- What happened? We only want facts here, not opinions.
- What worked? Keep this brief and opinion free, if possible.
- What didn't work? Notice the language here. It's neither right nor wrong. It either works or it doesn't. You have to answer both of these questions, because they always co-exist.
- What did you learn? (This is the most important question.) Look for patterns of behavior or results, not a single isolated incident.
- What can you do to correct (if it was a mistake) or leverage it (if it was a win)? You have to answer this question last. Otherwise you may put something into action that could create more problems than you had to begin with.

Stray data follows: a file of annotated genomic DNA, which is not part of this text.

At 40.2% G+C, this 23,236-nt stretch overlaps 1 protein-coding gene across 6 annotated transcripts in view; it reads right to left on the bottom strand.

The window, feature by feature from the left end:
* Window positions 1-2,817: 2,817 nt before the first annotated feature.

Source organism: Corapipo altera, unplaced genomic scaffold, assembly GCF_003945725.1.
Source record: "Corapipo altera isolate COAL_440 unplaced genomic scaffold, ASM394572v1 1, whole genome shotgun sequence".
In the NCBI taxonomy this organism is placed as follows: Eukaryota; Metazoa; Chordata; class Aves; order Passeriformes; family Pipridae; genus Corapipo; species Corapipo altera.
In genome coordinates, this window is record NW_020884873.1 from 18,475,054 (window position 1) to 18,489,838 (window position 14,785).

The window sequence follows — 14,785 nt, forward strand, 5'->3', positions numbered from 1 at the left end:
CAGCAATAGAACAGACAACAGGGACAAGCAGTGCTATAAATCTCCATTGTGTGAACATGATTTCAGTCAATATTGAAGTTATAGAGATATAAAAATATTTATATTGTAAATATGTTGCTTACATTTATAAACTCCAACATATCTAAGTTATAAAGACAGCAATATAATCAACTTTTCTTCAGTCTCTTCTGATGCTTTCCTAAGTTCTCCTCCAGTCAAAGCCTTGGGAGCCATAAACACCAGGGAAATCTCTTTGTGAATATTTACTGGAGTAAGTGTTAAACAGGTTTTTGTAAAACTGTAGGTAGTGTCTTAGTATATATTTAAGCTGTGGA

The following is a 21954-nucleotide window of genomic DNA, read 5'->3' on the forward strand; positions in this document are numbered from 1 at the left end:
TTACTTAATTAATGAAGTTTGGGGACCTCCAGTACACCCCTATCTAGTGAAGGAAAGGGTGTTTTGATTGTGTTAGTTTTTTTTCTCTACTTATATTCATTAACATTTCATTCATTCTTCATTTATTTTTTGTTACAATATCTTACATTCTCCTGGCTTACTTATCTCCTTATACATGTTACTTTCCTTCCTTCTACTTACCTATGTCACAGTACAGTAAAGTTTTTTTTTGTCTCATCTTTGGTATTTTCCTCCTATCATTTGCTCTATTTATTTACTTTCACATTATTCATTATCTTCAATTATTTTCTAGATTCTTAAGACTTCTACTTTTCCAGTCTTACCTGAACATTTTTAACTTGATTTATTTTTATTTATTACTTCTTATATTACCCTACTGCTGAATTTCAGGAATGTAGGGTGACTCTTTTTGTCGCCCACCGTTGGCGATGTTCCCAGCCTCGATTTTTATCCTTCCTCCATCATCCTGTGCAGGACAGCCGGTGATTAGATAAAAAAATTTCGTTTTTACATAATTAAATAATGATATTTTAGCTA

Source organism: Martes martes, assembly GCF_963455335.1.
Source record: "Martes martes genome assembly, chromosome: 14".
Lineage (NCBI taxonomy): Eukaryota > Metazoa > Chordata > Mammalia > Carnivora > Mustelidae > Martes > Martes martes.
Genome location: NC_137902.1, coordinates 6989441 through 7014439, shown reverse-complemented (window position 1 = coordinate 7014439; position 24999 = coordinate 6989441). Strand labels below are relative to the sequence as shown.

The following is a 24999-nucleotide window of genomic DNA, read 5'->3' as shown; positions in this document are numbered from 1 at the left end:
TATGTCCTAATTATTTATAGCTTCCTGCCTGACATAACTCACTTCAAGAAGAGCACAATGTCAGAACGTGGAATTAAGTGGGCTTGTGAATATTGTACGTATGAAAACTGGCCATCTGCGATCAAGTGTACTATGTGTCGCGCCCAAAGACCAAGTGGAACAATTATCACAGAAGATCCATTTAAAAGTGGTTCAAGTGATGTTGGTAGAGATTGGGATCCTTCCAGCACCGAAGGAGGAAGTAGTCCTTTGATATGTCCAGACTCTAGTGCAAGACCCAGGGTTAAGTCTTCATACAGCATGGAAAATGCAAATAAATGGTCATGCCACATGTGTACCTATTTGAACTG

In business, you are going to make mistakes. If you teach your team to expect them, and even how to laugh at them, you will be giving them a lifelong skill that will make them winners, no matter what. Note: If you can do this with your kids they will grow up to be strategic risk takers and great problem solvers. The key to learning from mistakes is asking the right questions. Debriefing a situation teaches someone how to look at any situation as a learning experience, not as a tragedy. As a leader, it isn't about correcting, advising, lecturing or even consoling. It's about asking good questions. It's about getting people to understand what happened and to take responsibility for learning something as a result of the experience. Here are five important questions that you should use in any debriefing situation: